IN THE COURT OF APPEAL
1995, No. 210 & 257
Coram: Bokhary, J.A. in Chambers
Date of Hearing: 7 March 1996
Date of Judgment: 7 March 1996
J U D G M E N T
1. What I say now should be read in the context of what I said on February 1 this year.
2. The date now fixed for these consolidated appeals are June 25 & 26 this year. Those dates were fixed pursuant to a directionwhich I made on February 1. That direction was, in effect, that dates should be fixed in consultation with junior counsel’s diaries.
3. The application then was that of the plaintiff.
4. Initially it was resisted by the defendant because initially the application was in effect to fix the dates in consultation withleading and junior counsel’s diaries as opposed to junior counsel’s diaries only.
5. The direction ultimately made was on the basis of a compromise reached by the parties and my willingness to go along with it. Itis now said by the defendant that he would never have entered into that compromise but for the fact that he had been kept ignorantof certain steps which the plaintiff was taking with a view to making him bankrupt.
6. I am sure that there was no intention to mislead; but it seems to me that the net result is that the defendant was indeed misled.
7. Mr Waldron for the plaintiff has drawn my attention to two cases including Mr Justice Pickering’s decision in Wong Wai-chun v. ChanYuet-wah  HKLR 69 in which the judge dealt with the effect of orders made by consent and the limited circumstances in which they can be upset.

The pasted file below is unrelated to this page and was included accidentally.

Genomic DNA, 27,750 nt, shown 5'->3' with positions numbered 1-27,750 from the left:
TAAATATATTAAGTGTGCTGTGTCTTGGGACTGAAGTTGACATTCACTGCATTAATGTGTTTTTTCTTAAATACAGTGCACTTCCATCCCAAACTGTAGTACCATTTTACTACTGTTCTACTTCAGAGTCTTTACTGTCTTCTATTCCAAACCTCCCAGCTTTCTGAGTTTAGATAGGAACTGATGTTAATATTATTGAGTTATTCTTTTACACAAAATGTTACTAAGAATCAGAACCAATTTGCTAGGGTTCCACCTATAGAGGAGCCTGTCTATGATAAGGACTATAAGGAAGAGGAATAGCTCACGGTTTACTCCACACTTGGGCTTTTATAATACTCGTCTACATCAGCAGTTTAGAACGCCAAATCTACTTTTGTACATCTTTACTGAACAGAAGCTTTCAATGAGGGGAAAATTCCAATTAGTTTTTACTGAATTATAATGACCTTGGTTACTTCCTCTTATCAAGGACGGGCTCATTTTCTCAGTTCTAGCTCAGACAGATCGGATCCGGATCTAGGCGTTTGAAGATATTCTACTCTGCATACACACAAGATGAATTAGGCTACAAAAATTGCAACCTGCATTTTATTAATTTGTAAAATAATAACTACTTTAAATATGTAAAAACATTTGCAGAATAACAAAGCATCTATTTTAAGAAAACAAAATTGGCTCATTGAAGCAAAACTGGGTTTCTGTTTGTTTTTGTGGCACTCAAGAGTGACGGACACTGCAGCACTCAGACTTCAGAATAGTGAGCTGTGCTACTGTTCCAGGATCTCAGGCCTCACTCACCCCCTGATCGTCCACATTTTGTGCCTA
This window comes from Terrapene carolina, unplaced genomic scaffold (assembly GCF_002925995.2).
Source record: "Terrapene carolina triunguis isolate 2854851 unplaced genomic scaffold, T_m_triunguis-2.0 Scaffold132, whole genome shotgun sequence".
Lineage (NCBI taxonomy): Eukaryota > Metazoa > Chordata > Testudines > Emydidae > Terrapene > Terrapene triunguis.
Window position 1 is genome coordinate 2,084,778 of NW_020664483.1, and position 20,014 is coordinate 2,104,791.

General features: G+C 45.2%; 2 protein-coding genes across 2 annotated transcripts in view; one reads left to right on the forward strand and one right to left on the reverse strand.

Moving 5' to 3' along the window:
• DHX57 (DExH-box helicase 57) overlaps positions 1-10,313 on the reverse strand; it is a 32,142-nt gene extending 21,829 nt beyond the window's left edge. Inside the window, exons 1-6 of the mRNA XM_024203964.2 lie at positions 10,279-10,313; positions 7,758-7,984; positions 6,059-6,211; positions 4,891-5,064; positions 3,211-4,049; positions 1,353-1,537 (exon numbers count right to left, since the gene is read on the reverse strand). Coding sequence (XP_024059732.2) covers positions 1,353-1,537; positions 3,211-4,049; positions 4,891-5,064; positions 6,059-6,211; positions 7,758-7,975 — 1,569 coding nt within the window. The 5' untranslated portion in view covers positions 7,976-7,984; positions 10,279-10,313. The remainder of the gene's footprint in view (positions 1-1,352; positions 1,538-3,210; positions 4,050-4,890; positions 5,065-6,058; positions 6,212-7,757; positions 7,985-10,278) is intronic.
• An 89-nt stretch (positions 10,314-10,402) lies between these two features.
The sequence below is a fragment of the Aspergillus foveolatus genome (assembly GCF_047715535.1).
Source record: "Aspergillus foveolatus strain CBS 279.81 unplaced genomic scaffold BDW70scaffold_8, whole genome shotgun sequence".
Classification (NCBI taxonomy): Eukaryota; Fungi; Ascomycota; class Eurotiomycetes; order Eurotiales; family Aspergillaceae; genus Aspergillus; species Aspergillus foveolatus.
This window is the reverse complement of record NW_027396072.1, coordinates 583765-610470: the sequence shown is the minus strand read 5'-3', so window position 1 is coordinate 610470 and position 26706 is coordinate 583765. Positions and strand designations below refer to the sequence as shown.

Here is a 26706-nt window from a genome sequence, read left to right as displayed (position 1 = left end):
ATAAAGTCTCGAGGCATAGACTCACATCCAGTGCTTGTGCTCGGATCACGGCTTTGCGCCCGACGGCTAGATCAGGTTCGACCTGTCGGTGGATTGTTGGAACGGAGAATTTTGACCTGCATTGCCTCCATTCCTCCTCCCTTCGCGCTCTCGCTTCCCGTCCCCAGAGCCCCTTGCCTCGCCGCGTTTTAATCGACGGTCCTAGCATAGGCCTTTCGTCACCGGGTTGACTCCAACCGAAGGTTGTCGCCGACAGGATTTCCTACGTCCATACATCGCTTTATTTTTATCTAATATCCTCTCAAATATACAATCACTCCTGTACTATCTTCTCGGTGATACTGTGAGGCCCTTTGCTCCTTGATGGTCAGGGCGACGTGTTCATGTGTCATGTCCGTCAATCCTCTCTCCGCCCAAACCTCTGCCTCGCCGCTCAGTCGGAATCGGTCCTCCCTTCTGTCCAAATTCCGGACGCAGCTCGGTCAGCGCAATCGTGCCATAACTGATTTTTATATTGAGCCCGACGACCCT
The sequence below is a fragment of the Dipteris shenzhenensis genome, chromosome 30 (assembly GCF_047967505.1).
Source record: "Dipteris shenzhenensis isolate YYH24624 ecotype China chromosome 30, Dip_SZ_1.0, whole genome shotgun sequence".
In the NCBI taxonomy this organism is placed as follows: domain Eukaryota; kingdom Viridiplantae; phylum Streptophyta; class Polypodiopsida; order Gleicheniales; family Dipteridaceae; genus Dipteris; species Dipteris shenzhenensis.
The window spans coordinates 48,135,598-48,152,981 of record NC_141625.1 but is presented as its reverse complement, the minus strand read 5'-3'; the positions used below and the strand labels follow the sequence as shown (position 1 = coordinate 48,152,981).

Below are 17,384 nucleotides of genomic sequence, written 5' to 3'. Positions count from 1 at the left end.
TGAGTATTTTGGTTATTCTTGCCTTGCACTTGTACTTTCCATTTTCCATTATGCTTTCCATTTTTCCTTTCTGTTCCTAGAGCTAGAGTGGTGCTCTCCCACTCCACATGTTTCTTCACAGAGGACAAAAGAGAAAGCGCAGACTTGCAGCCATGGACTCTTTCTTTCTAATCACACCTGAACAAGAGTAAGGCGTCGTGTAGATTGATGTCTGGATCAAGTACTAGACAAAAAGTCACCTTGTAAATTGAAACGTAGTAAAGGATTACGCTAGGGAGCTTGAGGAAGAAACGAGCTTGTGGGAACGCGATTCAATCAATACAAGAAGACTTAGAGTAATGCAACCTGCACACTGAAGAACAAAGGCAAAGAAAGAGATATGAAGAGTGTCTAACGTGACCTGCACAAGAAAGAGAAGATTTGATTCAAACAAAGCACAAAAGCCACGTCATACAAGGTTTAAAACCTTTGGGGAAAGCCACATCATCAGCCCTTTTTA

8. There the judge accepted that the party seeking to upset the consent order was in ignorance; but he made it very clear in his judgmentthat all the means of knowledge was there under that party’s very nose. He spoke, as we see at the top of page 72, about documentswhich that party had and which were “sufficient to put the whole world upon notice” of the material facts.
9. That makes that case very different from this one even treating this case as a “consent order” case. Here, what I regard as materialfacts were, innocently no doubt but significantly nevertheless, withheld from the court and from the defendant.
10. In those circumstances, defendant cannot be held to his “consent”. In my view, such “consent” is vitiated by the non-disclosure.If it were not for the compromise, I would not consider it right to deprive the defendant of his right, in the normal way, to havingthis appeal fixed for hearing on the next available date or dates.
11. I understand that if I were to vacate the June dates and recall the direction which I made on February 1, so that the consolidatedappeals will be fixed for hearing on the next available dates, they will be fixed for hearing on May 14 & 15 this year.
12. That, the defendant believes, puts him in a better position than he would be in with June dates. On principle and by reference tothe practicalities, I think it is right for me to do this and I do it: I vacate the June dates; recall the direction made on February1; and leave the Clerk of the Court to fix dates for the consolidated appeals on the next available dates so that the consolidatedappeals will be fixed for hearing on May 14 & 15.
13. It remains only to hear the parties on the costs of this application and on the question of whether I should vary the order as tocost made on February 1.
14. As far as the order as the cost which I made on February 1 are concerned, the parties are content for it to remain. And so it shall.
15. As far as the costs of the present application are concerned, it seems to me that they should follow the event. The defendant hasbeen successful; and I grant him the costs of this application in any event.
Justice of Appeal
Mr Peter Graham (instructed by M/s Baker & McKenzie) for the defendant/appellant
Mr Martin Waldron (of M/s Hampton Winter & Glynn) for the plaintiff/respondent